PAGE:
Senegal is 70% rural, which means 70% are farmers but in Senegal’s Sahelian climate there is no water and only 2% of cultivators here can afford a pump. Pate has saved up large sums of his money in order to buy two and still he doesn’t get desired result! I have learned that most African governments promise subsidies for agriculture which in turn promises development only to win votes. This has continued a perpetual cycle of self-interest started by the French during colonization and carried through independence and into today via African bureaucracy. Agricultural development in Africa has had a very stark history and it will take an end of self-interest and a long-term vision along with political action to develop it.
Pate is one of the first people to talk to me about the politics and realities of agriculture in Africa. Pate says, “I have the vision and ambition to develop my farm but I don’t have the materials and finding markets are hard.” Another thing I admire about him is that he works hard and he is humble. He favorite saying is “petit par petit,” or little by little.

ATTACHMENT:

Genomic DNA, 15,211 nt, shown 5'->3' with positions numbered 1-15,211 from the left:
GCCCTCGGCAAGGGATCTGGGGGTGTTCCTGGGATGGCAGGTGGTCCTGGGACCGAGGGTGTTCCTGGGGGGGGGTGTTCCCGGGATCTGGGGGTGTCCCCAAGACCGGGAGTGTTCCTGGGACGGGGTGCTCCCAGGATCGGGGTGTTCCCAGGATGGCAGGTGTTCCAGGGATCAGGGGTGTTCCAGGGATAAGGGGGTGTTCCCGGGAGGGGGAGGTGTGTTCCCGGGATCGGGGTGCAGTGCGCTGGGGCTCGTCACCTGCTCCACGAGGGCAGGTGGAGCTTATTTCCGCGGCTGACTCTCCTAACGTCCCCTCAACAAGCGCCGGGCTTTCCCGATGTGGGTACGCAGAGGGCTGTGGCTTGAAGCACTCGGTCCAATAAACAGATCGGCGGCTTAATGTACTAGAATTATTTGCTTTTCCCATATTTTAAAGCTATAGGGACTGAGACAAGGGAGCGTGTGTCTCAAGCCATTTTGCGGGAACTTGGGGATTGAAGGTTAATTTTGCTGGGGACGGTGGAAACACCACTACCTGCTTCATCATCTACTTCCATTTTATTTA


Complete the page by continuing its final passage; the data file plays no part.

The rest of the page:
Recently, to explore the questions I’ve encountered working with Pate, I set up a meeting with USAID in Dakar and they said that anything I want to know I can ask and they want me to work with them to so it’s a win-win for everyone. I sent in my questions to them so it will be interesting to see what comes of that.
Sunday, April 11, 2010
The words African and American have never carried so much weight as they did while I was on Goree Island. When I was in Dakar, I went to Goree alone because I knew that it would be a special experience for me and I knew that the fellows would respect that. I took a ferry to the island and when I was sitting on the boat I couldn’t stop thinking about my family and our history.